Fans line up to see Billy Joel perform at the...

Fans line up to see Billy Joel perform at the renovated Nassau Coliseum in Uniondale on Wednesday, April 5, 2017. Credit: Steve Pfost

The New York Islanders will not play four regular season games at the renovated Nassau Coliseum next season, despite an agreement to do so by developer Bruce Ratner in his 2013 lease with the county, according to National Hockey League Deputy Commissioner Bill Daly.

The Islanders, who play at the Barclays Center in Brooklyn, have made no requests to play regular season games at the Coliseum during the 2017-18 season, Daly said Tuesday. The league is expected to release its schedule next month.

Daly and multiple other sources said there have been discussions between the Islanders and Nassau Events Center, a subsidiary of Brooklyn Sports & Entertainment that operates Barclays, for the Islanders to play one preseason game at the Coliseum next season. The 2013 lease calls for two Islanders preseason games.

The NHL has refused to commit to approving the six games: the four regular season and two preseason games. Daly said last year that the league has never discussed the plan with team owners.

“Nothing has changed,” Daly said Tuesday in an email.

The county’s lease with Ratner called for the Islanders to play four regular season games and two preseason games at the Coliseum for the next decade. The games were a major selling point with Nassau County officials as NEC bid against Madison Square Garden to renovate and manage the Coliseum.

The lease stipulates that if the Islanders “are unable or unwilling” to play the games, Ratner will have to pay Nassau an additional $1 million annually for each of the next five years, escalating to $1.1 million in years six through 10.

Nassau County Executive Edward Mangano, who has lobbied for the Islanders to return permanently to the Coliseum, declined to say whether the county will enforce the lease terms.

“Meaningful discussions with the Islanders are continuing,” Mangano said Tuesday. “That being said, NEC is contractually obligated to provide the games or pay the penalty.”

Mandy Gutmann, head of communications for Brooklyn Sports, said the company is in “discussions” with Islanders owners and is “focused on doing what is best for the fans and the franchise.”

County lawmakers, who approved the lease unanimously, expressed frustration.

Presiding Officer Norma Gonsalves (R-East Meadow) said “we expect all parties to live up to the terms and conditions of the contract.”

Legis. Arnold Drucker (D-Plainview) said “fans should expect . . . Mangano will enforce the terms of the lease.”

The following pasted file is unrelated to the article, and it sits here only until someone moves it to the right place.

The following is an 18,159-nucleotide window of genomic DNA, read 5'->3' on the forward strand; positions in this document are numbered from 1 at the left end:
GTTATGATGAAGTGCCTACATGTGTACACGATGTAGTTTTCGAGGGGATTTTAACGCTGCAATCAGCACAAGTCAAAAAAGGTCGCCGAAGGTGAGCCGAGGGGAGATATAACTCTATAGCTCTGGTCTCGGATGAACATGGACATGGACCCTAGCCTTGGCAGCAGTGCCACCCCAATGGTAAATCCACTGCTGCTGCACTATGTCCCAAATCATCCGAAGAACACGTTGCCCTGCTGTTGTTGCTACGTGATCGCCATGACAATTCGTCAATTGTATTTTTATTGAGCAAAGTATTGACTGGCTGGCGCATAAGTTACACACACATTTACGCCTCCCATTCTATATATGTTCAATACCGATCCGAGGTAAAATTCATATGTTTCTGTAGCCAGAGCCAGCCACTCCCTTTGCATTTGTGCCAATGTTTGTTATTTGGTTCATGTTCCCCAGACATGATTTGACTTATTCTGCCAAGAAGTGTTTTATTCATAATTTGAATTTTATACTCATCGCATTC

Ratner testified before the Nassau Legislature in 2013 that then-majority team owner Charles Wang was committed to the six games. “He wants it,” Ratner said of Wang. “He’s a good Long Island citizen and he wants that to happen.”

Wang is now a minority owner of the team, after selling an 85 percent share to Scott Malkin and Jonathan Ledecky. And in 2015 Brooklyn Nets owner Mikhail Prokhorov purchased an 85 percent ownership of NEC from Ratner.

Ledecky last summer refused to commit to playing the six games, noting that the deal was negotiated by Ratner and Wang. “The key is neither party’s principal [representative] was there when that deal was made,” Ledecky said.

After more than 40 years of playing their games at Nassau Coliseum, the Islanders moved to the Barclays Center in Brooklyn for the 2015-16. But "the old barn" rocked in its final season. Newsday followed Islanders employees, fans and players throughout the emotional ride during their last season at the Nassau Coliseum. (Credit: Newsday Staff)

An Islanders spokesman declined to comment Tuesday.

Discussion of the six games comes as the Islanders are in flux over their future home.

The team is engaged in “good faith discussions” with Barclays management over the terms of their 25-year arena deal while waiting for the state to release a request for proposals to develop the land next to Belmont Racetrack. The Islanders are expected to bid on the Belmont RFP to build a new arena.

The Coliseum lease also stated that a minor league American Hockey League team would play its home games at the Coliseum with Ratner saying on several occasions that the Islanders’ minor league affiliate, the Bridgeport Sound Tigers, would likely move to Nassau.

Newsday reported in February that NEC had shelved plans for the minor league team. Nassau officials said they would not enforce the AHL contract clause because it would lock the county into a long-term deal with a minor league franchise, and could complicate an effort to bring the Islanders back to the Coliseum.

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